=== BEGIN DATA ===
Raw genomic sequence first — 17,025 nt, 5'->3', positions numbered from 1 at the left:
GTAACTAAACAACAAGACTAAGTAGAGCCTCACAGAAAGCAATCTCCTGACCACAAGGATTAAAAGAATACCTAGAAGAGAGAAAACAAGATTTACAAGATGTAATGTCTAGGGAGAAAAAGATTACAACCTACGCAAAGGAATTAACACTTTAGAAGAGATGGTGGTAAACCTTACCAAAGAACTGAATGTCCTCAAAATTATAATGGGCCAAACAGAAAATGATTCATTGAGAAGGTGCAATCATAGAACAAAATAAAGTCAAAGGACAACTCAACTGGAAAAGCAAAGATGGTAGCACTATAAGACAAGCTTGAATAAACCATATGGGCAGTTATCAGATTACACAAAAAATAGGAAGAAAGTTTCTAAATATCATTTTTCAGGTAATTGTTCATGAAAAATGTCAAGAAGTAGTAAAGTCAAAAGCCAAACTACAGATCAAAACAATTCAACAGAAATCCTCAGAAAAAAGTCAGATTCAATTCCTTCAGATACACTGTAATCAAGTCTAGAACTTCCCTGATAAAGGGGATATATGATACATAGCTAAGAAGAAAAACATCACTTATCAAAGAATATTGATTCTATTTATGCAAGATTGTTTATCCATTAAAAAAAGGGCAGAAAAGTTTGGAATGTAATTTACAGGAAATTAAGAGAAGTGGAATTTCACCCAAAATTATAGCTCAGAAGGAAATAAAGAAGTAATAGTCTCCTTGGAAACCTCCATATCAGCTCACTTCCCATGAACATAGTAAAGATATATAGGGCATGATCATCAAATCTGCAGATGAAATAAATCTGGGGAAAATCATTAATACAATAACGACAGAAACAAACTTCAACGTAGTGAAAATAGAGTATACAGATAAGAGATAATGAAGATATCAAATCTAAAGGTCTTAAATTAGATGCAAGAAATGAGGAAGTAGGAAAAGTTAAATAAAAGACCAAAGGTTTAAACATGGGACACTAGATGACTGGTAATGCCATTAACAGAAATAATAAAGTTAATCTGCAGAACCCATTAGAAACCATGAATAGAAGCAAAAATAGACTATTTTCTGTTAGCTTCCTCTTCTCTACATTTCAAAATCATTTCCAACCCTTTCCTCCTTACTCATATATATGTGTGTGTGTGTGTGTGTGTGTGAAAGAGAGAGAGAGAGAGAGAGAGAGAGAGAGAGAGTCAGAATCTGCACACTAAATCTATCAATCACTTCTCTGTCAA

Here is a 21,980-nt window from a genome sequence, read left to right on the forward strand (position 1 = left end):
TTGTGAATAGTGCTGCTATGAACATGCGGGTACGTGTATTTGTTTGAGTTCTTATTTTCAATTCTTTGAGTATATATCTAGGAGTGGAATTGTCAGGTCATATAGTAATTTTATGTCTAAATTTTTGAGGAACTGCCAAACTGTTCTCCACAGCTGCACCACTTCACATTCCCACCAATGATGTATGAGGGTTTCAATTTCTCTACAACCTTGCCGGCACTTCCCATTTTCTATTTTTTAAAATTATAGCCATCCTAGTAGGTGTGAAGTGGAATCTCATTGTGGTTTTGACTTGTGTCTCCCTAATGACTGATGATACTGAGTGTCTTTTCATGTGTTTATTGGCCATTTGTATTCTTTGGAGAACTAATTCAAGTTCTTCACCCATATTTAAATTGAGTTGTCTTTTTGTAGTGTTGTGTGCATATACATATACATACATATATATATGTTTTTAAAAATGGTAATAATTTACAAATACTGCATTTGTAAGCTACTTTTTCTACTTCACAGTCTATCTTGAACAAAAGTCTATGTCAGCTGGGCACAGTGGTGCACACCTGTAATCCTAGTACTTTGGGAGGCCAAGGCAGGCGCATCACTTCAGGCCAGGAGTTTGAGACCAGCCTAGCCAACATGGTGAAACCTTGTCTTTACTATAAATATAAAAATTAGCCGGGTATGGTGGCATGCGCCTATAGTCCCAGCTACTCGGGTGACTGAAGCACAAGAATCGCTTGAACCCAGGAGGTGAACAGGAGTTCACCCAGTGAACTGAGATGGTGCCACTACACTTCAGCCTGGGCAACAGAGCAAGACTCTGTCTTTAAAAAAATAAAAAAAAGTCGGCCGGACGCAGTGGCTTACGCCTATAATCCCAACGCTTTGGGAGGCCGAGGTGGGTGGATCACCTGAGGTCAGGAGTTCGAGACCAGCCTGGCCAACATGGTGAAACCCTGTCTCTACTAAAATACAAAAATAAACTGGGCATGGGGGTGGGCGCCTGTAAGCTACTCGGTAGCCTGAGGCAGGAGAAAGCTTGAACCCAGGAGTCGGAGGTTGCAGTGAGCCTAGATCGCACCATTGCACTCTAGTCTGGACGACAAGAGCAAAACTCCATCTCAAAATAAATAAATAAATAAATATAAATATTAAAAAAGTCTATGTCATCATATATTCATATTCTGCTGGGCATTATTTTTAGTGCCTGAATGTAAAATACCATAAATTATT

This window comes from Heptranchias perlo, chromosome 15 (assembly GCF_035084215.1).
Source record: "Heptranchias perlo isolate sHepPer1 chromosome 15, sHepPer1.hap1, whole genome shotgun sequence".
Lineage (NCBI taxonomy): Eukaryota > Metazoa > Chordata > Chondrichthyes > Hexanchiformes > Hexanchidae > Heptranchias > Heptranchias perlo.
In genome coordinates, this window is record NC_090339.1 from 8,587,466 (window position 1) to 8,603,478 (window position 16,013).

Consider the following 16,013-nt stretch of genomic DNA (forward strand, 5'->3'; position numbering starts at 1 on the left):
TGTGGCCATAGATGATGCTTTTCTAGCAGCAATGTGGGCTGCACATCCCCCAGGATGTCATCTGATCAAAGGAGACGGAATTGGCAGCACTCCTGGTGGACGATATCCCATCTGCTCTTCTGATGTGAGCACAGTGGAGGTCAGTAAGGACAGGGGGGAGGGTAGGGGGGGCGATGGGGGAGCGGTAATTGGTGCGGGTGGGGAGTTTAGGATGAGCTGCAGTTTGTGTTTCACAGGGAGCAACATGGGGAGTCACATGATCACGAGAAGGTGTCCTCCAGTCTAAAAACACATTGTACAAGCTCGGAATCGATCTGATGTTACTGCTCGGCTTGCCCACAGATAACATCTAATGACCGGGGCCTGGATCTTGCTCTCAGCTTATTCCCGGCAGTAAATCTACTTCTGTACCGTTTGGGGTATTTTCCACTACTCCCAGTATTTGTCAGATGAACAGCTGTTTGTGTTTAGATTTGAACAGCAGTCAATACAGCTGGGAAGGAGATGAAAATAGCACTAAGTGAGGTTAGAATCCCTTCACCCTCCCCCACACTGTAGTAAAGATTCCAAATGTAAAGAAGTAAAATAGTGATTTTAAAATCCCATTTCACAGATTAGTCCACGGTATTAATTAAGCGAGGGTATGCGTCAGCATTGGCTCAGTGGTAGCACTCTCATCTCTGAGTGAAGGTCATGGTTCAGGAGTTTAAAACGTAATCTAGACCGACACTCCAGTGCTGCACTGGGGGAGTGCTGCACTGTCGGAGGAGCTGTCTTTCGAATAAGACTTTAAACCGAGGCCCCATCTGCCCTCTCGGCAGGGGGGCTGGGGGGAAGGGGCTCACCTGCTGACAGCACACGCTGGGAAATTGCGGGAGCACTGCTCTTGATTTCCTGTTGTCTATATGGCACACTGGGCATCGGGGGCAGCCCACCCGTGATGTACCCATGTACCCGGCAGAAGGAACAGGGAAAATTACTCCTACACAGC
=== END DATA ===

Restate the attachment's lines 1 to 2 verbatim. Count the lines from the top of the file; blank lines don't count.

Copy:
Raw genomic sequence first — 17,025 nt, 5'->3', positions numbered from 1 at the left:
GTAACTAAACAACAAGACTAAGTAGAGCCTCACAGAAAGCAATCTCCTGACCACAAGGATTAAAAGAATACCTAGAAGAGAGAAAACAAGATTTACAAGATGTAATGTCTAGGGAGAAAAAGATTACAACCTACGCAAAGGAATTAACACTTTAGAAGAGATGGTGGTAAACCTTACCAAAGAACTGAATGTCCTCAAAATTATAATGGGCCAAACAGAAAATGATTCATTGAGAAGGTGCAATCATAGAACAAAATAAAGTCAAAGGACAACTCAACTGGAAAAGCAAAGATGGTAGCACTATAAGACAAGCTTGAATAAACCATATGGGCAGTTATCAGATTACACAAAAAATAGGAAGAAAGTTTCTAAATATCATTTTTCAGGTAATTGTTCATGAAAAATGTCAAGAAGTAGTAAAGTCAAAAGCCAAACTACAGATCAAAACAATTCAACAGAAATCCTCAGAAAAAAGTCAGATTCAATTCCTTCAGATACACTGTAATCAAGTCTAGAACTTCCCTGATAAAGGGGATATATGATACATAGCTAAGAAGAAAAACATCACTTATCAAAGAATATTGATTCTATTTATGCAAGATTGTTTATCCATTAAAAAAAGGGCAGAAAAGTTTGGAATGTAATTTACAGGAAATTAAGAGAAGTGGAATTTCACCCAAAATTATAGCTCAGAAGGAAATAAAGAAGTAATAGTCTCCTTGGAAACCTCCATATCAGCTCACTTCCCATGAACATAGTAAAGATATATAGGGCATGATCATCAAATCTGCAGATGAAATAAATCTGGGGAAAATCATTAATACAATAACGACAGAAACAAACTTCAACGTAGTGAAAATAGAGTATACAGATAAGAGATAATGAAGATATCAAATCTAAAGGTCTTAAATTAGATGCAAGAAATGAGGAAGTAGGAAAAGTTAAATAAAAGACCAAAGGTTTAAACATGGGACACTAGATGACTGGTAATGCCATTAACAGAAATAATAAAGTTAATCTGCAGAACCCATTAGAAACCATGAATAGAAGCAAAAATAGACTATTTTCTGTTAGCTTCCTCTTCTCTACATTTCAAAATCATTTCCAACCCTTTCCTCCTTACTCATATATATGTGTGTGTGTGTGTGTGTGTGTGAAAGAGAGAGAGAGAGAGAGAGAGAGAGAGAGAGAGTCAGAATCTGCACACTAAATCTATCAATCACTTCTCTGTCAA